AL-KHALIL (HEBRON): Schoolchildren exposed to teargas seven of the last eight days

Facebook
Twitter
Email
WhatsApp
Print

 
 

CPTnet
25 February 2014
AL-KHALIL
(HEBRON): Schoolchildren exposed to teargas seven of the last eight days

Israeli
soldiers have shot teargas and sound grenades at children who cross checkpoints
29 and 209 on their way to school in the morning on seven of the last eight
school days.

Schoolgirls cross checkpoint
29 as soldiers prepare to fire
teargas 25 February 2014

International
observers and human rights workers in Hebron have witnessed Israeli soldiers
repeatedly firing grenades and sound bombs into the streets near these
checkpoints while children are walking to school.  The children attend
several schools located both in the Old City and in the area of Hebron
designated as H2, on the other side of the checkpoints, and include preschool
students as young as four.  Depending on where they live and which school
they attend, children must cross these checkpoints in both directions to reach
schools both inside the old city and in H2.

Because the
Israeli military does not allow buses that transport younger children to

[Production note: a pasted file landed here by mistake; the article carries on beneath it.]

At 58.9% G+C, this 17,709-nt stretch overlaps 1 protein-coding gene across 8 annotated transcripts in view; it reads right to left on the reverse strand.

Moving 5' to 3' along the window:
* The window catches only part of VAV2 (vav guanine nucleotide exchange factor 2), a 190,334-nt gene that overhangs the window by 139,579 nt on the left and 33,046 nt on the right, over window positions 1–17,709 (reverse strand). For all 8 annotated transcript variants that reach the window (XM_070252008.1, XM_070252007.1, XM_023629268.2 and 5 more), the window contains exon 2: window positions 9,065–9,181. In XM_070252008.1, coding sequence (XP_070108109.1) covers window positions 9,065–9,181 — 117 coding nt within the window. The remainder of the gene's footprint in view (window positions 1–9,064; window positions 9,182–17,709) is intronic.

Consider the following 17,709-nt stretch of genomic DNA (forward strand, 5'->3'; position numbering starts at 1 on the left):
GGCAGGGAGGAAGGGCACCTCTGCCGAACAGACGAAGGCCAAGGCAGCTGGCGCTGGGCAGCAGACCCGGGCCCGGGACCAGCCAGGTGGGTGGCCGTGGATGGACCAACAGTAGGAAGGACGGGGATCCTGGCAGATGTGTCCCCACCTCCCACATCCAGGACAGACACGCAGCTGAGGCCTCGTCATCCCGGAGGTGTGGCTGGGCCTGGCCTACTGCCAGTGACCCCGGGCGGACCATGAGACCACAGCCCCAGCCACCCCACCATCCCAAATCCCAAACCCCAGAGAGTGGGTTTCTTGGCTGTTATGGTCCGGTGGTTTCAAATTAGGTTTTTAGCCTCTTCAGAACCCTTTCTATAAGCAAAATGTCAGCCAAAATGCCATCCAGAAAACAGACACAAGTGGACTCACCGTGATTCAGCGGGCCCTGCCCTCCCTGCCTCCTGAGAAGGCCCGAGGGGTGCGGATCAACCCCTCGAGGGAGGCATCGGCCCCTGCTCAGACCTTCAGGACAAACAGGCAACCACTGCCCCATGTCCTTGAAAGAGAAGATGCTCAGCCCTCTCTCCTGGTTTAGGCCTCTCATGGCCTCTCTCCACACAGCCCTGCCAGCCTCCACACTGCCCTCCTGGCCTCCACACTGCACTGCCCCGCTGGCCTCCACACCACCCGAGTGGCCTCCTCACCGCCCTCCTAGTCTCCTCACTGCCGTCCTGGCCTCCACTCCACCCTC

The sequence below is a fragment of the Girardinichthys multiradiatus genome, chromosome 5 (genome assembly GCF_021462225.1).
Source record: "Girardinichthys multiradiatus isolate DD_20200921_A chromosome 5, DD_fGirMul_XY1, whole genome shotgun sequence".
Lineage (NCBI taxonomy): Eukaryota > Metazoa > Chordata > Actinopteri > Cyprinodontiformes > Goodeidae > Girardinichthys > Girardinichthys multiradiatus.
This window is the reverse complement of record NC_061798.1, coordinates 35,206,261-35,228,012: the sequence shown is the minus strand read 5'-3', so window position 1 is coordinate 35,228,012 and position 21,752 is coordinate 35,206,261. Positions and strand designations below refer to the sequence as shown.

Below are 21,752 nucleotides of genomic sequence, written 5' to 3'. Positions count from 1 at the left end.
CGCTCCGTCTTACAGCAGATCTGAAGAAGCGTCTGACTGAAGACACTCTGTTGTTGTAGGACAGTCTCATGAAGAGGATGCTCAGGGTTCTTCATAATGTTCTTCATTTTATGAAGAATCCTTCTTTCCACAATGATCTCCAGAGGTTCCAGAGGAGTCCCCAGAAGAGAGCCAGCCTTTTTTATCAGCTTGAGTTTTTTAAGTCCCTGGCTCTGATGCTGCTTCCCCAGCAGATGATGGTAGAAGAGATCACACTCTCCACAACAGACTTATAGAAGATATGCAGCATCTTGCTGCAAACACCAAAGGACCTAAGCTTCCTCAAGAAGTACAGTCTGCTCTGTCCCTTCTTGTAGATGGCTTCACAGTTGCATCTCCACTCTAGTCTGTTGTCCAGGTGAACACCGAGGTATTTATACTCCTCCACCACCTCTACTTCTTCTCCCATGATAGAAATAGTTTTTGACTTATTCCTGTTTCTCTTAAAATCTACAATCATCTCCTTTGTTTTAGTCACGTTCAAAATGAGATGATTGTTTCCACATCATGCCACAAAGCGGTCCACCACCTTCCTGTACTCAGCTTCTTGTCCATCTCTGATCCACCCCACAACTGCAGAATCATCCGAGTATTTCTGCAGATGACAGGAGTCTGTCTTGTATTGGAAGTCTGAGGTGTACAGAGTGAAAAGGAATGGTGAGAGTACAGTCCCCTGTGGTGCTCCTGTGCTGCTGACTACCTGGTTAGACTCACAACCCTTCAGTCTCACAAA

preschool and kindergarten classes in H2 to cross the checkpoints, very young
children living in the Old City must walk through these checkpoint areas in
order to reach their school buses.

At times, the use
of teargas by soldiers has been in response to several children throwing
stones, but internationals have also witnessed soldiers firing teargas
canisters without provocation.  In any event, because so many children
pass through the same area to reach school at the same time, hundreds of
children, many of them in primary grades, suffer the effects of gas on an
almost daily basis. Additionally, because the agents used to manufacture
teargas are actually solids, they remain inside shops, on clothing, and in the
streets where children walk and play throughout the day.

Teargas fills the street near checkpoint 209 in Hebron during the morning as children walk to school

Although
the Chemical Weapons Convention (CWC) prohibits